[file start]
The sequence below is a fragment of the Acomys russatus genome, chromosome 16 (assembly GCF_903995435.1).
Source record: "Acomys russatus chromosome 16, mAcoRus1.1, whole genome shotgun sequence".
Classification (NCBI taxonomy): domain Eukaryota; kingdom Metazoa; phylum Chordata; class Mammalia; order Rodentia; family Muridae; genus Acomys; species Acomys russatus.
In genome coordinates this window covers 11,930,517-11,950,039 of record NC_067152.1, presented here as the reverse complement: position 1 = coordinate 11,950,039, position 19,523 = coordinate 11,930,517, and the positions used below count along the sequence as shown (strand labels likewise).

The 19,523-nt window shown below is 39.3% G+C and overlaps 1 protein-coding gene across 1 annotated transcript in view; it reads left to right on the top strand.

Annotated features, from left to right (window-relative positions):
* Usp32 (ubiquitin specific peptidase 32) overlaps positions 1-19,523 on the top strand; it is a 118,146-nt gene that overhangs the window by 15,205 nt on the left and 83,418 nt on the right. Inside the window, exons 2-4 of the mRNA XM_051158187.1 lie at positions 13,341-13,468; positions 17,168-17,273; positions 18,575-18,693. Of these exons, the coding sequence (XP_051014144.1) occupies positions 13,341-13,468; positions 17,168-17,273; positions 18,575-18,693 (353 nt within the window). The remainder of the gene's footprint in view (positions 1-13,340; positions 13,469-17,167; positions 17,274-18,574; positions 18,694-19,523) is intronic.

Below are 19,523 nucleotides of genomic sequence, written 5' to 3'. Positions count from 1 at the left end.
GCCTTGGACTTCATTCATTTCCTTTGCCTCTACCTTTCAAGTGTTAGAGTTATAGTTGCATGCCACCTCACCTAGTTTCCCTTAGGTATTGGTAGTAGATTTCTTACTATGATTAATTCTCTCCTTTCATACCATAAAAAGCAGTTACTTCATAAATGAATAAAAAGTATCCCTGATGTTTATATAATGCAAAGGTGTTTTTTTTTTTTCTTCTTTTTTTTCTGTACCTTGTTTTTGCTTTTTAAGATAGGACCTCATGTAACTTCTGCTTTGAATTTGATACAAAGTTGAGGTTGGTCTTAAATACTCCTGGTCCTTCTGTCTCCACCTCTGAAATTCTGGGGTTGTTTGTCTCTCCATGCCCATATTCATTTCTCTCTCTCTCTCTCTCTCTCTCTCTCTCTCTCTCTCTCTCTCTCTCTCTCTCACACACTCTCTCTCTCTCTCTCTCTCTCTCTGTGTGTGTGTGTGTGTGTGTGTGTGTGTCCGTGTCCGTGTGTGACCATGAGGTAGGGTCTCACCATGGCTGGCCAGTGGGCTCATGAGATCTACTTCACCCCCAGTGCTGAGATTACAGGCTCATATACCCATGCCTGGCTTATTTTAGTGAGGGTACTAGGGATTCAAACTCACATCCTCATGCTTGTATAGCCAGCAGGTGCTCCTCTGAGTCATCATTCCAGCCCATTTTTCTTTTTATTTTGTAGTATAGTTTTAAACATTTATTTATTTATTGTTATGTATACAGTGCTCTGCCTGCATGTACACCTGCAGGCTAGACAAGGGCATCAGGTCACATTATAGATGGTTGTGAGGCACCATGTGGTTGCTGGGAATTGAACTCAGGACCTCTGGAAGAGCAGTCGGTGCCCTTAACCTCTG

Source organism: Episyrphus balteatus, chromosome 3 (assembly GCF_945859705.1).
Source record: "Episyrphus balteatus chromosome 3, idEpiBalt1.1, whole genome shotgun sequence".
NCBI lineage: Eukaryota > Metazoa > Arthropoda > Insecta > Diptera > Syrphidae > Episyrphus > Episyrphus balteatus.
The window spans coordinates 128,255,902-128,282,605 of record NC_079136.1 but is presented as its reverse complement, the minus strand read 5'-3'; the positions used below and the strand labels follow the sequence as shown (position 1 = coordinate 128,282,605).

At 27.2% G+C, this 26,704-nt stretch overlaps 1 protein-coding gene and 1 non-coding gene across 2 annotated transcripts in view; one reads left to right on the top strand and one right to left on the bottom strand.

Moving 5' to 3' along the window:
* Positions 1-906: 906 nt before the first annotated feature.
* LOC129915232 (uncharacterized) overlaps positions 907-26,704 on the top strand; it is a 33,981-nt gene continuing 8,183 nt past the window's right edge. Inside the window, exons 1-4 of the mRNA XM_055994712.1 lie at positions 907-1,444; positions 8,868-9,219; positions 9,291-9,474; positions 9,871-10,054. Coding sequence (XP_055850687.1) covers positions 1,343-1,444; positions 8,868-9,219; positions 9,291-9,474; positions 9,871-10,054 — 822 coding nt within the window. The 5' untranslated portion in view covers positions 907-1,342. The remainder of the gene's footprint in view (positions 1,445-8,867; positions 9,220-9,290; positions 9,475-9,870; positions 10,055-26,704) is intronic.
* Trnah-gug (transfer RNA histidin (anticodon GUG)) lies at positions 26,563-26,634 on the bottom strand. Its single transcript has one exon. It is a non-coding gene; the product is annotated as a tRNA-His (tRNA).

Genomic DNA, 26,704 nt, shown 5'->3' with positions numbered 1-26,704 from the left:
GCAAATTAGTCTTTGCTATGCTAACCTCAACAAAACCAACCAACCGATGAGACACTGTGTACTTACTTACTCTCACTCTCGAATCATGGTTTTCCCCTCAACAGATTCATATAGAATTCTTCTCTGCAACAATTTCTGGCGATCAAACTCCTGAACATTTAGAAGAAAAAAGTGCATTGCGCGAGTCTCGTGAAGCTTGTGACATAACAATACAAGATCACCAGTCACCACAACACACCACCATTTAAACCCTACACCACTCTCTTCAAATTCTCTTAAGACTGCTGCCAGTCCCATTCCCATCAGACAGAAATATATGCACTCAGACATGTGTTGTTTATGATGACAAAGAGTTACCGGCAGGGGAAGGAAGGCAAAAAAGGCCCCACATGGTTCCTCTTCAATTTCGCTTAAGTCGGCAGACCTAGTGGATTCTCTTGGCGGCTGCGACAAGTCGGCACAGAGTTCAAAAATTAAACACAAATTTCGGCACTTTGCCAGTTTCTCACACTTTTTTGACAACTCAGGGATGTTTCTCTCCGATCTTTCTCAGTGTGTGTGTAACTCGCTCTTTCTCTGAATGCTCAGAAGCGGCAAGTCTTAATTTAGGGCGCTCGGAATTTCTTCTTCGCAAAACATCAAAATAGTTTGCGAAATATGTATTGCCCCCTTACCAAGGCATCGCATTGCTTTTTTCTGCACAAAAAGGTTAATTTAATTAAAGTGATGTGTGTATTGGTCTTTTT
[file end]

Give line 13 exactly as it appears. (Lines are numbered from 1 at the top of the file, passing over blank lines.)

The window spans coordinates 128,255,902-128,282,605 of record NC_079136.1 but is presented as its reverse complement, the minus strand read 5'-3'; the positions used below and the strand labels follow the sequence as shown (position 1 = coordinate 128,282,605).